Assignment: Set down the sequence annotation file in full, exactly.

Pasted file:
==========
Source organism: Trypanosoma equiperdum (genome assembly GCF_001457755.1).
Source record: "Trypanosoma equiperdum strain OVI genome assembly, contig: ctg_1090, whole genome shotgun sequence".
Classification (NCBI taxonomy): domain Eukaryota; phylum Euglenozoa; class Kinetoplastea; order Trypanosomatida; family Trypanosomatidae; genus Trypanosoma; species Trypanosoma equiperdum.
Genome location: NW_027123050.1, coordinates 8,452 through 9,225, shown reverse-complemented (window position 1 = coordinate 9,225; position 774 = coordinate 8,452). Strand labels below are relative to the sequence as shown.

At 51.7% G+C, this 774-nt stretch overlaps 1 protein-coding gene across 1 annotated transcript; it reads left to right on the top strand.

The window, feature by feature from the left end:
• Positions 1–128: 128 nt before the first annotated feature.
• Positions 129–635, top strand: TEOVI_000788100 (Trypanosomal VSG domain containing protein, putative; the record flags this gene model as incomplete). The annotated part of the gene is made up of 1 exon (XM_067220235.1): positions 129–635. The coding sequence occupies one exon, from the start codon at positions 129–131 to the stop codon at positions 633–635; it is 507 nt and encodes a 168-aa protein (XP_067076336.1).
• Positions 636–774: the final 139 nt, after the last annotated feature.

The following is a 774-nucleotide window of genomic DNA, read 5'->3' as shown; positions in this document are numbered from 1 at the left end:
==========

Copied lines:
Source organism: Trypanosoma equiperdum (genome assembly GCF_001457755.1).
Source record: "Trypanosoma equiperdum strain OVI genome assembly, contig: ctg_1090, whole genome shotgun sequence".
Classification (NCBI taxonomy): domain Eukaryota; phylum Euglenozoa; class Kinetoplastea; order Trypanosomatida; family Trypanosomatidae; genus Trypanosoma; species Trypanosoma equiperdum.
Genome location: NW_027123050.1, coordinates 8,452 through 9,225, shown reverse-complemented (window position 1 = coordinate 9,225; position 774 = coordinate 8,452). Strand labels below are relative to the sequence as shown.

At 51.7% G+C, this 774-nt stretch overlaps 1 protein-coding gene across 1 annotated transcript; it reads left to right on the top strand.

The window, feature by feature from the left end:
• Positions 1–128: 128 nt before the first annotated feature.
• Positions 129–635, top strand: TEOVI_000788100 (Trypanosomal VSG domain containing protein, putative; the record flags this gene model as incomplete). The annotated part of the gene is made up of 1 exon (XM_067220235.1): positions 129–635. The coding sequence occupies one exon, from the start codon at positions 129–131 to the stop codon at positions 633–635; it is 507 nt and encodes a 168-aa protein (XP_067076336.1).
• Positions 636–774: the final 139 nt, after the last annotated feature.

The following is a 774-nucleotide window of genomic DNA, read 5'->3' as shown; positions in this document are numbered from 1 at the left end: